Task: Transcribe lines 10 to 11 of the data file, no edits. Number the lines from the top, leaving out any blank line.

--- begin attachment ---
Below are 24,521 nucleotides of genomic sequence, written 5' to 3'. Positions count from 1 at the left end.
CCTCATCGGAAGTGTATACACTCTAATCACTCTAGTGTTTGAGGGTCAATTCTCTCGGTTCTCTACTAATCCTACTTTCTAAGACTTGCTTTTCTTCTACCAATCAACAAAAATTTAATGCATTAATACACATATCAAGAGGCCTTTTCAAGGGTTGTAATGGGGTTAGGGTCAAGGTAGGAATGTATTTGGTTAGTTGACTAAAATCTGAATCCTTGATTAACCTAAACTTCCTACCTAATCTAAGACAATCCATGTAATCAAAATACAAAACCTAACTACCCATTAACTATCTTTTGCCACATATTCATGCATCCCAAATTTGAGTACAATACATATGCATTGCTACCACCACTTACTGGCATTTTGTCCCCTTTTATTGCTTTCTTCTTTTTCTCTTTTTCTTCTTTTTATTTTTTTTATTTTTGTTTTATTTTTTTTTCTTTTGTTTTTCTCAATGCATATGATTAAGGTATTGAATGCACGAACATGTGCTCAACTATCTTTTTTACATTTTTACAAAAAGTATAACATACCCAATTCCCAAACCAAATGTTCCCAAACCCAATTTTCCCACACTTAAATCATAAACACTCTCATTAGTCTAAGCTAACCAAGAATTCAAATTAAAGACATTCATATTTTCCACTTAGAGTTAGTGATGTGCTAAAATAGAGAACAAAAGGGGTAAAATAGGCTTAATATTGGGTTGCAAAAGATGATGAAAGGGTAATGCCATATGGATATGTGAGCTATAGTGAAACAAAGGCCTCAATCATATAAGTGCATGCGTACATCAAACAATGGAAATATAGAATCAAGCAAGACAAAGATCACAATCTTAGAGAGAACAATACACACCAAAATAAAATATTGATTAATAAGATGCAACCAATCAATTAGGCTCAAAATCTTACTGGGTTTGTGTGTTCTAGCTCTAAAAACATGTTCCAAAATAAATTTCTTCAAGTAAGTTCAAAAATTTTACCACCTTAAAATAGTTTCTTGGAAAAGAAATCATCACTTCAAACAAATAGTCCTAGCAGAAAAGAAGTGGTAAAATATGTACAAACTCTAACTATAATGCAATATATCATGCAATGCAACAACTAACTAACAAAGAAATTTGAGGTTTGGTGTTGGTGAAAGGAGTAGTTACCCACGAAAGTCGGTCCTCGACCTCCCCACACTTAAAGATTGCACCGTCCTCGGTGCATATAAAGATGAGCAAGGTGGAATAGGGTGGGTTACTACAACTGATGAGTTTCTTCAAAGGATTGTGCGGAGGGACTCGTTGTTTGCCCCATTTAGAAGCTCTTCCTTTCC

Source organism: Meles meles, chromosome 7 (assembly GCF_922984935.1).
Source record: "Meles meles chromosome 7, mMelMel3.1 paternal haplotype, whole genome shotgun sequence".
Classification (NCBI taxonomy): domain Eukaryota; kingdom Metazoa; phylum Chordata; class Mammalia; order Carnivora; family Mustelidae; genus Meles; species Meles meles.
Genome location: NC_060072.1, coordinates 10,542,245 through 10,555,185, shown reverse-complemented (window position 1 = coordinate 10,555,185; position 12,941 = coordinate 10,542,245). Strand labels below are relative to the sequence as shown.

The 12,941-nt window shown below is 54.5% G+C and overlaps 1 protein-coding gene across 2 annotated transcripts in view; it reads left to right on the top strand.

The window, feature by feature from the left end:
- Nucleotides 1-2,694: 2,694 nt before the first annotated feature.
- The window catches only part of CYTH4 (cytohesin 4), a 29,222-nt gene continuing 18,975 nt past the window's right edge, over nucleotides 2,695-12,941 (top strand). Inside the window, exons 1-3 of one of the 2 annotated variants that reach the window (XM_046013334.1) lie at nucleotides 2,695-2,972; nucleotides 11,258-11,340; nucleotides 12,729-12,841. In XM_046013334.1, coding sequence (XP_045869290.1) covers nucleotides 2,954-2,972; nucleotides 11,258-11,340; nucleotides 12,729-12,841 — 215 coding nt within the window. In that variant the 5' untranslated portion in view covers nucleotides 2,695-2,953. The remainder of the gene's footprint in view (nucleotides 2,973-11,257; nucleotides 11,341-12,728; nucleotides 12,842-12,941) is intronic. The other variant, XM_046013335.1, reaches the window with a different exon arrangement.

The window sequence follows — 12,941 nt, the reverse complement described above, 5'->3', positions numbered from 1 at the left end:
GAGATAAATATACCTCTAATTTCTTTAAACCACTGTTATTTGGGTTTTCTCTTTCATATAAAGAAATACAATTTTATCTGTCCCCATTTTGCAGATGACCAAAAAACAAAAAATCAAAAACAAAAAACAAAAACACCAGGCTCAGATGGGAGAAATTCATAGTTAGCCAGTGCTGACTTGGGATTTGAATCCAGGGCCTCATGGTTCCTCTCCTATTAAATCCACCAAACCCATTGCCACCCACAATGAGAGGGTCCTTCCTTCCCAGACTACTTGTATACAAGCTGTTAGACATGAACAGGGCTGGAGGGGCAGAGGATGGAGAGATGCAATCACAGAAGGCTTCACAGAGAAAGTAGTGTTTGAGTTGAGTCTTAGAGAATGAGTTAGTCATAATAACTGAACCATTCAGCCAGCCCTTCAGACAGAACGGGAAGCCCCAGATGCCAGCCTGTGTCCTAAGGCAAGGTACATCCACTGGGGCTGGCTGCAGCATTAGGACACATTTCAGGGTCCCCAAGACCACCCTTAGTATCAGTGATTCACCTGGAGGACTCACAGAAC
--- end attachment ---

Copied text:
- The window catches only part of CYTH4 (cytohesin 4), a 29,222-nt gene continuing 18,975 nt past the window's right edge, over nucleotides 2,695-12,941 (top strand). Inside the window, exons 1-3 of one of the 2 annotated variants that reach the window (XM_046013334.1) lie at nucleotides 2,695-2,972; nucleotides 11,258-11,340; nucleotides 12,729-12,841. In XM_046013334.1, coding sequence (XP_045869290.1) covers nucleotides 2,954-2,972; nucleotides 11,258-11,340; nucleotides 12,729-12,841 — 215 coding nt within the window. In that variant the 5' untranslated portion in view covers nucleotides 2,695-2,953. The remainder of the gene's footprint in view (nucleotides 2,973-11,257; nucleotides 11,341-12,728; nucleotides 12,842-12,941) is intronic. The other variant, XM_046013335.1, reaches the window with a different exon arrangement.

The window sequence follows — 12,941 nt, the reverse complement described above, 5'->3', positions numbered from 1 at the left end: